Enterococcus spp.

  • Douglas I. Johnson
Chapter

Abstract

  • Genomics (Palmer et al. 2014):
    • Enterococcus faecalis V583 (vancomycin-resistant clinical isolate) chromosome: 3,218,031 bp; 3182 predicted ORFs (Paulsen et al. 2003)

    • Enterococcus faecium TX16 chromosome: 2,698,137 bp; 2703 predicted ORFs (Qin et al. 2012)

  • Cell morphology:
    • Cocci: diplococci or short chains (Fig. 5.1); difficult to distinguish from Streptococcus

  • Gram stain:
    • Gram positive

  • Growth (Ramsey et al. 2014):
    • Facultative anaerobes; catalase negative

    • Can be alpha hemolytic (predominate) or gamma hemolytic on BAP; formerly classified as Group D Streptococcus

    • Can grow in harsh environments – high temperatures (up to 45 °C), low and high pH, and high salt (6.5%) concentrations:
      • Resistant to detergents, ethanol, bile salts (bile esculin), heavy metals, and azide

      • Can be resistant to a wide variety of antibiotics, including penicillins, cephalosporins, aminoglycosides, linezolid, daptomycin, licosamides, and the glycopeptide vancomycin (vancomycin-resistant enterococci, VRE) (Arias and Murray 2012; Hollenbeck and Rice 2012):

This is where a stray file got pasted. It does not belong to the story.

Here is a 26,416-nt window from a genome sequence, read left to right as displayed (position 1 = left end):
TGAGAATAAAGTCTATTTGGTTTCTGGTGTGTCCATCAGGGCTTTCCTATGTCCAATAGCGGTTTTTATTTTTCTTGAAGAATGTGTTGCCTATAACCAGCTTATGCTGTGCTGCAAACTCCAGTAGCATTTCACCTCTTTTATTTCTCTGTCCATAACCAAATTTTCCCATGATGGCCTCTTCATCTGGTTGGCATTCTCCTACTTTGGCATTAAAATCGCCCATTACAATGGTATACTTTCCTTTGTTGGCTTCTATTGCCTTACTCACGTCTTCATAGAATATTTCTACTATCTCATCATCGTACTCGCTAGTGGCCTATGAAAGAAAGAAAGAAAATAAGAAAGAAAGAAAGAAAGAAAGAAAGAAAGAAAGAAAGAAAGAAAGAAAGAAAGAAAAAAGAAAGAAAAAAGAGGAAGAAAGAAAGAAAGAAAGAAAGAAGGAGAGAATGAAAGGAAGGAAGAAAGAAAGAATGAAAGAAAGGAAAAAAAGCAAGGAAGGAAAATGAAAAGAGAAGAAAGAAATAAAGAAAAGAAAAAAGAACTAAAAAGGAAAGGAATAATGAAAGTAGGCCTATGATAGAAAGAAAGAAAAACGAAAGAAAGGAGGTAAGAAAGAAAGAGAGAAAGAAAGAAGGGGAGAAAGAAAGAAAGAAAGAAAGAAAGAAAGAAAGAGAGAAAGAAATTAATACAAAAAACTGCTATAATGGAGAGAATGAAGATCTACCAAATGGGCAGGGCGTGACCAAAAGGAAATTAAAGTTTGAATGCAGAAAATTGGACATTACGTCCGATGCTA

• E. faecium displays more antibiotic resistance than E. faecalis

      • Diverse metabolism: can use glucose, fructose, arabinose, glycerol, lactate, malate, citrate, arginine, and keto acids as energy sources; can be used to classify different species

    • Normal microbiota of mammals, reptiles, birds, and insects:
      • Human gastrointestinal tract, oral cavity, and vagina

    • Found in soil, water, and food as fecal contaminant

    • Biofilm former (see below)

    • >40 species: E. faecalis (90–95%) and E. faecium (5–10%) are the predominant gastrointestinal tract commensals

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Copyright information

© Springer International Publishing AG 2018

Authors and Affiliations

  • Douglas I. Johnson
    • 1
  1. 1.Department of Microbiology & Molecular GeneticsUniversity of VermontBurlingtonUSA

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